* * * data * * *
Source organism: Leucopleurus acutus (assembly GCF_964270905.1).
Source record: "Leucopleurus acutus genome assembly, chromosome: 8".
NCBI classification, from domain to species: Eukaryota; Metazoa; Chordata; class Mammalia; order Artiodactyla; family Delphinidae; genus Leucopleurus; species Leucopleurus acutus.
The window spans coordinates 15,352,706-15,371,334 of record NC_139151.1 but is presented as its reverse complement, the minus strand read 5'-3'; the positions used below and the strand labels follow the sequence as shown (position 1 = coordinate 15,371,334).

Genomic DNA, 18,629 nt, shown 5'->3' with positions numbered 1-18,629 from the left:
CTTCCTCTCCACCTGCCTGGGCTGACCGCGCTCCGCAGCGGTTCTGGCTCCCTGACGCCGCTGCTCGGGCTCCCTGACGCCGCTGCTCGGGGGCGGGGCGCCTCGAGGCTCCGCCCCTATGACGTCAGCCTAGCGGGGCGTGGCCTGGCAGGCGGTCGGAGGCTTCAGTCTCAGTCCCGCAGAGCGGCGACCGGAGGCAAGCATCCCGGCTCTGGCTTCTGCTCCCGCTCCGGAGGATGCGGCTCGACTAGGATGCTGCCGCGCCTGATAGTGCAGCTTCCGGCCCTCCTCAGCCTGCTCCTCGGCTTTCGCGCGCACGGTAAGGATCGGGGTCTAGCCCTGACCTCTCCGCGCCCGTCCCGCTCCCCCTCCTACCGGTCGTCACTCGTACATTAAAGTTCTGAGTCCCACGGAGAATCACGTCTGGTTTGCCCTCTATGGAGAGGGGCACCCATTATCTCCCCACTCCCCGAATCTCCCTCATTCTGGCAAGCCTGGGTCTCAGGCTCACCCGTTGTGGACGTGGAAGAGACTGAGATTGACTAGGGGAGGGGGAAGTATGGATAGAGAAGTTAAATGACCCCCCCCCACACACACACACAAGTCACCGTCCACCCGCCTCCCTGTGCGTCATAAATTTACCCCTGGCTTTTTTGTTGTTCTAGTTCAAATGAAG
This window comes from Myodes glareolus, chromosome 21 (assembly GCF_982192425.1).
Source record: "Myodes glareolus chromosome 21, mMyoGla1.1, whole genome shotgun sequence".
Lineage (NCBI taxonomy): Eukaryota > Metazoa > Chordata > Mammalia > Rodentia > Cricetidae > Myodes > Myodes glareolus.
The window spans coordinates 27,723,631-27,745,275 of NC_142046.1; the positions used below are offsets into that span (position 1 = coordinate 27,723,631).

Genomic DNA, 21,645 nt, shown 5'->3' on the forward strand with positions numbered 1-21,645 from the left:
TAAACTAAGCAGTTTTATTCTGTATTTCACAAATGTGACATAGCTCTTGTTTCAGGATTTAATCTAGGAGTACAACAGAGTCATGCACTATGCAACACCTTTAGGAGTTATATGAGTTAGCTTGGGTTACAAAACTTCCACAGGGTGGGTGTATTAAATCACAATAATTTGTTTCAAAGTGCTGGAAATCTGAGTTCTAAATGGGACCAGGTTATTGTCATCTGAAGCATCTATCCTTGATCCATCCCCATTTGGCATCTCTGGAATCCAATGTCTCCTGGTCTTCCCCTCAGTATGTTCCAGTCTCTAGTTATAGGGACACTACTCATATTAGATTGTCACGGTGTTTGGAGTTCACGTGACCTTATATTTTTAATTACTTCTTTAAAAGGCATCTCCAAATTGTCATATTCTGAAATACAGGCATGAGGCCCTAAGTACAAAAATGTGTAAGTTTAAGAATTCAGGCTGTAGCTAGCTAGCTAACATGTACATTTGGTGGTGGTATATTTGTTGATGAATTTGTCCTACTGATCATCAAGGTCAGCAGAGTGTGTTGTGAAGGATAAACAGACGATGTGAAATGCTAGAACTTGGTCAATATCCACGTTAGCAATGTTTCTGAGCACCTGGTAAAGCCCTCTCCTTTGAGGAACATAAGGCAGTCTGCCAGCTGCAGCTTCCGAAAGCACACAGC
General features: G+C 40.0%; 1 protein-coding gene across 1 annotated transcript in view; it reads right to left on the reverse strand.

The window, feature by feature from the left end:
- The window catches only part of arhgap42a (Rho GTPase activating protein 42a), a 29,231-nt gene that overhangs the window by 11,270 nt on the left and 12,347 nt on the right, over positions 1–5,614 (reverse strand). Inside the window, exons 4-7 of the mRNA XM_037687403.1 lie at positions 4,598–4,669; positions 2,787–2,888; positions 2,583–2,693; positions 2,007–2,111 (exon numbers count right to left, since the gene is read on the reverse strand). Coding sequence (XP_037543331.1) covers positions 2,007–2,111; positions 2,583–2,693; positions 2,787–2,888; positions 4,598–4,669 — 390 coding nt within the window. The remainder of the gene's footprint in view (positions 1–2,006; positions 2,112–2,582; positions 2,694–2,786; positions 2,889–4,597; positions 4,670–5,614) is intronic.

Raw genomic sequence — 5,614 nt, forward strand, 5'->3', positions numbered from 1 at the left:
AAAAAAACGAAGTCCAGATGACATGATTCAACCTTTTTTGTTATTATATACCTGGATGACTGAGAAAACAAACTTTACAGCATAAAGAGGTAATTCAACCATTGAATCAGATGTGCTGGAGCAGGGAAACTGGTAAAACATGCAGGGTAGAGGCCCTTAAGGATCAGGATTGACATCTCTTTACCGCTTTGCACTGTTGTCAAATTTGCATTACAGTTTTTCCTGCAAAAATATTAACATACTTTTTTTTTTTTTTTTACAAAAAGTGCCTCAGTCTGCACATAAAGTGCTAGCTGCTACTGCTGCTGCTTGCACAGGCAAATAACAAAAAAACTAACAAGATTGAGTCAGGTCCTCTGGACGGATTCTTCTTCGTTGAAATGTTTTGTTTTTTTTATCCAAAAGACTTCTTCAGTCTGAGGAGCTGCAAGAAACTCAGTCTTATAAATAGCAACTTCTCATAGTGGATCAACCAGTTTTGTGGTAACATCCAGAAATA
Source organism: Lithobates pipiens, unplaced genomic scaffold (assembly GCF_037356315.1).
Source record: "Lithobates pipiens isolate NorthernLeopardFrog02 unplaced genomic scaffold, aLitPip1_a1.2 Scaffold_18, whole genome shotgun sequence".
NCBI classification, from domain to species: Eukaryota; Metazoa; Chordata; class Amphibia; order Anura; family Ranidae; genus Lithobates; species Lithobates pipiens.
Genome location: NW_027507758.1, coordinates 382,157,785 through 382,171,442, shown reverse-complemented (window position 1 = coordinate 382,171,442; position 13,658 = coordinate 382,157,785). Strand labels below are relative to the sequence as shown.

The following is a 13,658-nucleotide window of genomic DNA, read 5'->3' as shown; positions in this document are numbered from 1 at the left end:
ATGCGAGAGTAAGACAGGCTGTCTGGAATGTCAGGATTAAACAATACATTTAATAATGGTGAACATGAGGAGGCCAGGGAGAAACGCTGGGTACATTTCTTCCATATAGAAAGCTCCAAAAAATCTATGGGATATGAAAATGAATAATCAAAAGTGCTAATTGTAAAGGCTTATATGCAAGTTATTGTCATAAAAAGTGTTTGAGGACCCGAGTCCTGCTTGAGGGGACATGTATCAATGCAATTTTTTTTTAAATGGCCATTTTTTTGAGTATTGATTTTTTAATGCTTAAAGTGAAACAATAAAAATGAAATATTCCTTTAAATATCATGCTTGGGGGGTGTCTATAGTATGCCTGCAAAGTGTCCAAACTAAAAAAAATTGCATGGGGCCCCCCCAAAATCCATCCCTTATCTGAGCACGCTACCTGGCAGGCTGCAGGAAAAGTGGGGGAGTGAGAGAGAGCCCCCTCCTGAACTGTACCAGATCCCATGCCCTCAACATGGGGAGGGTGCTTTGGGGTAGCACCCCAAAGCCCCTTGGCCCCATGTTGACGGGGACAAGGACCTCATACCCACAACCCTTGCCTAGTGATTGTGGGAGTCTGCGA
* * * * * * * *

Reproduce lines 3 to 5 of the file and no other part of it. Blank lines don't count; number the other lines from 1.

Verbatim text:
NCBI classification, from domain to species: Eukaryota; Metazoa; Chordata; class Mammalia; order Artiodactyla; family Delphinidae; genus Leucopleurus; species Leucopleurus acutus.
The window spans coordinates 15,352,706-15,371,334 of record NC_139151.1 but is presented as its reverse complement, the minus strand read 5'-3'; the positions used below and the strand labels follow the sequence as shown (position 1 = coordinate 15,371,334).

Genomic DNA, 18,629 nt, shown 5'->3' with positions numbered 1-18,629 from the left: